Proving Negligence Actions in Georgia: Unreasonable Conduct
When a person has been injured in an accident, she may be able to recover damages for her injuries if she can prove that the accident was caused by the negligence of another. In other words, if someone acted unreasonably and caused injury as a result, that person may be liable.
Proving negligence isn’t always easy. A plaintiff must show that 1) Defendant owed her a duty of care, 2) Defendant breached that duty of care, 3) the Defendant’s breach caused the plaintiff to be injured, and 4) Plaintiff suffered damages as a result.
In general, we all owe a duty of reasonable care to those around us. In other words, we should drive safely, look where we are going, and just exercise general common sense so that we don’t cause anyone else to be hurt by our actions. It is when we act unreasonably that we can get into trouble! If a plaintiff can prove unreasonable conduct, she can prove that Defendant breached his duty of reasonable care, which is often the hardest thing to prove in a negligence case. After all, reasonable minds may differ as to what is considered reasonable.
Luckily, courts have a method to help determine when Defendant’s conduct amounts to unreasonable conduct. It is called the “Learned Hand Test.” It is called this because it was first used by a judge named Learned Hand. It basically says that if the probability and gravity of harm outweigh the burden of protecting against the harm, the Defendant has acted unreasonably in failing to protect against the harm.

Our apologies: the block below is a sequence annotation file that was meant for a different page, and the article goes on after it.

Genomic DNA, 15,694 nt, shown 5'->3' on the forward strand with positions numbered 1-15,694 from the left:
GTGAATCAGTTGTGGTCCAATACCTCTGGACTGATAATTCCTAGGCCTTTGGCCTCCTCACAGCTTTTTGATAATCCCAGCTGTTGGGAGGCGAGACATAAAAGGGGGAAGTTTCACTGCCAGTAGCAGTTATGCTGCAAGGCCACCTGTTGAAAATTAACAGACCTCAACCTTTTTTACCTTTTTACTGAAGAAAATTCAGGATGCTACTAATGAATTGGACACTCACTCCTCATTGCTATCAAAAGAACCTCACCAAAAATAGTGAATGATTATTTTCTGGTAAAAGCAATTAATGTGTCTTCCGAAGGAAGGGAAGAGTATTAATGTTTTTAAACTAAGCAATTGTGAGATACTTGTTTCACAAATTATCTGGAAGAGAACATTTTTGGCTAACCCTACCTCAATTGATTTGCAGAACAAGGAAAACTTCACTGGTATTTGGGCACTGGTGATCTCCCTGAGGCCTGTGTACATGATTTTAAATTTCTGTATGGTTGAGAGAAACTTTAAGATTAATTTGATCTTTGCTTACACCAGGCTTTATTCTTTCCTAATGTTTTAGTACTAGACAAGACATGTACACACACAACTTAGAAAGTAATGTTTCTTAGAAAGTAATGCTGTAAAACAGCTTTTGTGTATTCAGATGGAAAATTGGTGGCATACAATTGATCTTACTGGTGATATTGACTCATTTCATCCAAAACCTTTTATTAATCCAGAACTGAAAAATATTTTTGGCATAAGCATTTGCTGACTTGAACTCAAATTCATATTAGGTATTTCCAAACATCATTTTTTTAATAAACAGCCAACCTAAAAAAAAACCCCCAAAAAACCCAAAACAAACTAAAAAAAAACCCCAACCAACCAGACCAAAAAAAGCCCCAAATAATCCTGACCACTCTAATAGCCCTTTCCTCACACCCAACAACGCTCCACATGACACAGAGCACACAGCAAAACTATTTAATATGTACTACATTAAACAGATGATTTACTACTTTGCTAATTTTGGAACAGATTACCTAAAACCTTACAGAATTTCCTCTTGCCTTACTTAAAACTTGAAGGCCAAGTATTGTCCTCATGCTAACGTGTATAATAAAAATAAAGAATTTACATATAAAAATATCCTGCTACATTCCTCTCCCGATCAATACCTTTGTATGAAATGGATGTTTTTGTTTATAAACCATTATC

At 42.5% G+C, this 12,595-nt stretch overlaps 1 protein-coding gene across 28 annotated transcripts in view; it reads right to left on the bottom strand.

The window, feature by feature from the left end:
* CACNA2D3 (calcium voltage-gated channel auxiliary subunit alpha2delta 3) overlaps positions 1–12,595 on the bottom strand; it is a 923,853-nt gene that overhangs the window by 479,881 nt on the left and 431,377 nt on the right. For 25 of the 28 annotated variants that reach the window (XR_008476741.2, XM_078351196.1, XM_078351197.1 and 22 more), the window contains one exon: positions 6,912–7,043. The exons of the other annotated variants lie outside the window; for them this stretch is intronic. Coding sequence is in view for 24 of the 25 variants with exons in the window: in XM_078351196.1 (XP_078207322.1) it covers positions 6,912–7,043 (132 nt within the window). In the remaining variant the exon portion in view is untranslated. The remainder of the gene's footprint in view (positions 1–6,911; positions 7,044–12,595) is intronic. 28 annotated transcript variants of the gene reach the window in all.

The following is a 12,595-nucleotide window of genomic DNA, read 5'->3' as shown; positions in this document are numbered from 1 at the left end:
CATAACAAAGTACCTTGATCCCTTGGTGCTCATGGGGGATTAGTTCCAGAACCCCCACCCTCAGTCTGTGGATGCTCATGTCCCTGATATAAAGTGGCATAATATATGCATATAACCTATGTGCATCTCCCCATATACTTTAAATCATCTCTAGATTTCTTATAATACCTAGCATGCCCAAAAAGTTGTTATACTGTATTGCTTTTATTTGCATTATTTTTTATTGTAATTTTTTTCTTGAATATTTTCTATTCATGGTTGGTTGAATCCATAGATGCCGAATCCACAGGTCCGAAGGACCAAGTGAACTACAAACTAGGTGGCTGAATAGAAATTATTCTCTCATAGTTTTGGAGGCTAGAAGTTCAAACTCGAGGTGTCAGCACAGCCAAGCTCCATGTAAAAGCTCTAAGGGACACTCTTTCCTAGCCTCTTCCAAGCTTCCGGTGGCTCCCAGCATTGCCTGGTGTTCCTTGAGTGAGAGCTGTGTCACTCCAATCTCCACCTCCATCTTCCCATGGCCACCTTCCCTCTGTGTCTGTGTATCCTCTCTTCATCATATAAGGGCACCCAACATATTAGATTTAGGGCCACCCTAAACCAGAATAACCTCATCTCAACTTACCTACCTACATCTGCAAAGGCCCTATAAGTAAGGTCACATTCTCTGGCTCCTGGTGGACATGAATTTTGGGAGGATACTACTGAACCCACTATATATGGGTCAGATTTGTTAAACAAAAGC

Think of it this way: Defendant has a swimming pool in her back yard. There is no fence around the pool or her yard and her neighborhood has lots of children in it. One of the neighborhood kids falls in the pool and drowns. The question becomes whether Defendant has breached her duty of care owed to that child by not installing a fence. When we apply the learned Hand Test, we first ask about the probability of harm. In this case, the probability of harm is high. There are lots of children in the neighborhood. Children are attracted to swimming pools. The probability of a child falling in and getting injured is very high.
Next, we look at the gravity of harm. If a child falls in a pool, he could drown. Therefore, the gravity of harm is great as the result could be death.
Finally, we look at the burden to protect against the harm and measure that against the probability and gravity of the harm. The cost of putting up a fence is very low compared to the risk of a child falling into the pool and drowning. Therefore, Defendant acted unreasonably by not putting up a fence and breached her duty of care to that child.
Of course, Plaintiff will also have to prove causation, which leaves us a topic for further discussion!